LONDON, Nov 20 (Thomson Reuters Foundation) – As climate change brings more intense storms and rising seas, Britain faces rapidly growing and shifting flood threats – something few of those at risk are yet aware of, officials and insurers said on Friday.
This lack of awareness – combined with fast-increasing demand for new housing, limited available land and often disjointed policymaking and regulation – mean efforts to keep people and property safe are struggling, they said.
About 5.2 million homes and other properties in England are at risk of flooding – but only a third of people living in those areas believe they face a threat, said Julie Foley, director of flood risk strategy for Britain’s Environment Agency.
And fully two-thirds of properties in England rely on infrastructure – from roads and railways to power plants and water treatment plants – now menaced by flooding, she said during an event on flood risk at London Climate Action Week.
Sea levels have risen about 16 cm (6 inches) in Britain since 1990, Foley said, making coastal areas more vulnerable to storm surges.
And heavier rainfall is worsening surface floods away from rivers and shorelines, in places “where we never previously expected them”, as rain cannot run off fast enough, said Sean Walkden, property claims manager for British insurance firm NFU Mutual.
Beverley Adams, head of catastrophe insurance for Marsh Risk Consulting and a member of the government’s flood roundtable, said her own home flooded this year because of blocked drains, even as she fielded flood-emergency calls from others for work.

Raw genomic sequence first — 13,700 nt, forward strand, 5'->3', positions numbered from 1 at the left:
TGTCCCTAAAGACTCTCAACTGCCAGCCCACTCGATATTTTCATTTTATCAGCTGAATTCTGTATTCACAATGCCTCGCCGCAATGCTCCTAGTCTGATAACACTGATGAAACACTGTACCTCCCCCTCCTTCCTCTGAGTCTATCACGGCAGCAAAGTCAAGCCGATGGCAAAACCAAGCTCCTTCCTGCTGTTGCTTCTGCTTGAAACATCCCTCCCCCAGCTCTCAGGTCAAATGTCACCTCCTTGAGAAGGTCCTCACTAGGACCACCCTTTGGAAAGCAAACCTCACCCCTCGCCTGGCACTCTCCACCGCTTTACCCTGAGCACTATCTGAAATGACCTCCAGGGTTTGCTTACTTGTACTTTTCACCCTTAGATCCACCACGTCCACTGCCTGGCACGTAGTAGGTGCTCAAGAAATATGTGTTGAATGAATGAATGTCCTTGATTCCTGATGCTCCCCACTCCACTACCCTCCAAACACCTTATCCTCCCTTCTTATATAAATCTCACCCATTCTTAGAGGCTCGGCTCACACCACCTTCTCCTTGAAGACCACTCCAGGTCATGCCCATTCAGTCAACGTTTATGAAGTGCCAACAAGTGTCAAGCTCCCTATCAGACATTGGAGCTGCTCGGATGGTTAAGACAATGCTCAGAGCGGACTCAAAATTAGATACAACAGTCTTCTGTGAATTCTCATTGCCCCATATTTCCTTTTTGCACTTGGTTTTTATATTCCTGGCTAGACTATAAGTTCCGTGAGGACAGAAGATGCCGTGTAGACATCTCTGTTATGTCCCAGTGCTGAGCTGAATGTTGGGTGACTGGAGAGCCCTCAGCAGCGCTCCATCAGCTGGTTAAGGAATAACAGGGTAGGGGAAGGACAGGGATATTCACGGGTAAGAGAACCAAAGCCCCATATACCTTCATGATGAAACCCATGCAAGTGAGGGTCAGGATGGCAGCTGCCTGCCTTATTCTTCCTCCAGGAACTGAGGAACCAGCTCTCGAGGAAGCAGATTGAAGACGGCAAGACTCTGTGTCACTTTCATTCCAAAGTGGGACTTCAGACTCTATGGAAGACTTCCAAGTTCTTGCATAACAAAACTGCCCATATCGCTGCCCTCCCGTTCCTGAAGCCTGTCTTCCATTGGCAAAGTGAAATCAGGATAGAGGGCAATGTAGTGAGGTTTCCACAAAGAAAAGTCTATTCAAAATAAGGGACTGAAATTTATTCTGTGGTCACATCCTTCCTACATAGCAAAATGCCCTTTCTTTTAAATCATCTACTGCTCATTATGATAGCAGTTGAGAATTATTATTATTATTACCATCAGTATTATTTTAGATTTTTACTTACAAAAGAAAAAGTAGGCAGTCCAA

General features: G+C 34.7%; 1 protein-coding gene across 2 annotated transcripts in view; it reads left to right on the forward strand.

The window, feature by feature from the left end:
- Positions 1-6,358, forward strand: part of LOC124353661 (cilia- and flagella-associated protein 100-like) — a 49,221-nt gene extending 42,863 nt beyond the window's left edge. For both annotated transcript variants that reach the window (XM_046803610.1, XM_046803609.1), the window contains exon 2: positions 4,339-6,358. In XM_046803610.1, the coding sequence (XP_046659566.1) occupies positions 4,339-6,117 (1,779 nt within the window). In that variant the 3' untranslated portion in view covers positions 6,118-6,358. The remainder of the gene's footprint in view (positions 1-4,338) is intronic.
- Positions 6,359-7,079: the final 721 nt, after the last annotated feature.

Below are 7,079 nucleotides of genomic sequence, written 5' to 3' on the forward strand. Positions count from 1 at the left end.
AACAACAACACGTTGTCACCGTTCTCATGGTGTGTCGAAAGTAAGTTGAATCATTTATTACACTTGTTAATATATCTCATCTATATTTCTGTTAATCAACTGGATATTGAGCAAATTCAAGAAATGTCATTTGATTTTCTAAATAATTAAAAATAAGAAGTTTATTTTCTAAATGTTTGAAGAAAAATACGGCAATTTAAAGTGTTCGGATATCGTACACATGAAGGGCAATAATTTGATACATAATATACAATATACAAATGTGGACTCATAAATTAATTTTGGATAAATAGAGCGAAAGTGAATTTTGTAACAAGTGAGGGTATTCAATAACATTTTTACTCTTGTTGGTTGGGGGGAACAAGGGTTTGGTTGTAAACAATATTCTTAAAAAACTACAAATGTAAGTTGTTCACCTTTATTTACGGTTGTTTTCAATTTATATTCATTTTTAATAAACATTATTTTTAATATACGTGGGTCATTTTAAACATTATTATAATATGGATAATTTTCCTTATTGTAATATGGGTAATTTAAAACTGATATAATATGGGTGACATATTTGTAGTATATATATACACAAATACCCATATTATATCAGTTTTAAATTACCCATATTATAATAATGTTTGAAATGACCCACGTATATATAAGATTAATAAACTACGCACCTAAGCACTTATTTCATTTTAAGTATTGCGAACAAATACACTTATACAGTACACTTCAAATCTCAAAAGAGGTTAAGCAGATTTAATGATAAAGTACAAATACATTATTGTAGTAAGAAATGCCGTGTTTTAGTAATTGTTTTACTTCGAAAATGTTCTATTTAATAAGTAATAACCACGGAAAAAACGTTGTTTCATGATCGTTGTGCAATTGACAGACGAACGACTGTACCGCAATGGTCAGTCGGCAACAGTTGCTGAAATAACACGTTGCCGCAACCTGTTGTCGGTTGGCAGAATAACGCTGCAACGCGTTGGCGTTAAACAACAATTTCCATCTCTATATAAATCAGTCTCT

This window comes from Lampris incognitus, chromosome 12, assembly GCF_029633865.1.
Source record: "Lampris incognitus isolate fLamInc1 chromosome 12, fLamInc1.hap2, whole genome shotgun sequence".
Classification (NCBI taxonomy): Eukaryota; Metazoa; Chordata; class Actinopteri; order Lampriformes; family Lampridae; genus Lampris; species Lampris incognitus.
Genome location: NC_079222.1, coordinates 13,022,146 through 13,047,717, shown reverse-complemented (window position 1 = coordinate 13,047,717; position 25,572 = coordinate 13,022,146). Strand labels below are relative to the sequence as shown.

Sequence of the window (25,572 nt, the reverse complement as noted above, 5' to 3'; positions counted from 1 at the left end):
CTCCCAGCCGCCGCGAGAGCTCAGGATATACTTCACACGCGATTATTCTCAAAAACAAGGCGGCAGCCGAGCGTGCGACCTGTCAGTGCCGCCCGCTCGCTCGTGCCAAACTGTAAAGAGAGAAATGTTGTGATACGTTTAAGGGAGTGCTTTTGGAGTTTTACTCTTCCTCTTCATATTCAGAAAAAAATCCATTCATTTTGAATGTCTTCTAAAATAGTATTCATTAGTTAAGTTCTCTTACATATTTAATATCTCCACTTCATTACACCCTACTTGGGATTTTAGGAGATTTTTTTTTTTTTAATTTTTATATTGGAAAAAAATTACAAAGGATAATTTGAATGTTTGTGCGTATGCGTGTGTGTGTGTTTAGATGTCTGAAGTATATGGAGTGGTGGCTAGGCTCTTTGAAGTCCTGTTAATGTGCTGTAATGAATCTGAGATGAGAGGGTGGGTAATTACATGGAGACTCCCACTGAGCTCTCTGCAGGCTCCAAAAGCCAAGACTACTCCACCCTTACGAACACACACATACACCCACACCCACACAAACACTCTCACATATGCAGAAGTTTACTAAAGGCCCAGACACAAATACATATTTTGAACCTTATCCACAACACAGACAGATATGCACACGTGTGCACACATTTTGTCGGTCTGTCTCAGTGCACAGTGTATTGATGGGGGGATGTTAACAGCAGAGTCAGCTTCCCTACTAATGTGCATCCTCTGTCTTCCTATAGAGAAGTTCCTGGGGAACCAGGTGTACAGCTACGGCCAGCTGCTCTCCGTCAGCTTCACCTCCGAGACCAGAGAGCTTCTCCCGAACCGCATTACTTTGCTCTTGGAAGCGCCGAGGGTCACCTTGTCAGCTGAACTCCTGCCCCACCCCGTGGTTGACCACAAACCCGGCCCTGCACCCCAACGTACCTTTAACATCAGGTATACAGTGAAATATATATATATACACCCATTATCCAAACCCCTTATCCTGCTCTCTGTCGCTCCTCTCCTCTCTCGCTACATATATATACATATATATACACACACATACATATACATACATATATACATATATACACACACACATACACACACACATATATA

She has now become more vigilant about checking drains – but for others, particularly businesses, the problem will be harder to manage, she said.
Owners of flood-prone homes in Britain can buy affordable insurance through Flood Re, a government and insurance industry initiative that shares the cost of flood risk across all home insurance policies sold.
Businesses, however, do not have access to it – and, hit by more frequent and severe flooding, are finding it harder to find or afford coverage, if they ever had it, raising the prospect of growing company failures.
Ian Bartholomew, co-founder of insurer FloodFlash, is stepping into that gap with a new product in Britain: parametric flood insurance, where the insurer and insured agree that if a flood hits a certain height, a pre-set payout will happen.
A sensor is established on a building’s outside wall, and if triggered – and the flooding confirmed by means ranging from weather data to news or social media posts – a payout is rapidly issued.
After storms Ciara and Dennis slammed Wales in February, drenched FloodFlash customers got payouts as soon as the next day, allowing them to quickly make repairs and reopen, Bartholomew said. With traditional insurance, which requires a claims visit, “it can be months, if not years, before people get their money”, he added.
But in a world where flooding is likely to become much more frequent, quick recovery is crucial, said he and others, who are working towards a “flood on Friday, back up on Monday” model in a bid to keep businesses afloat.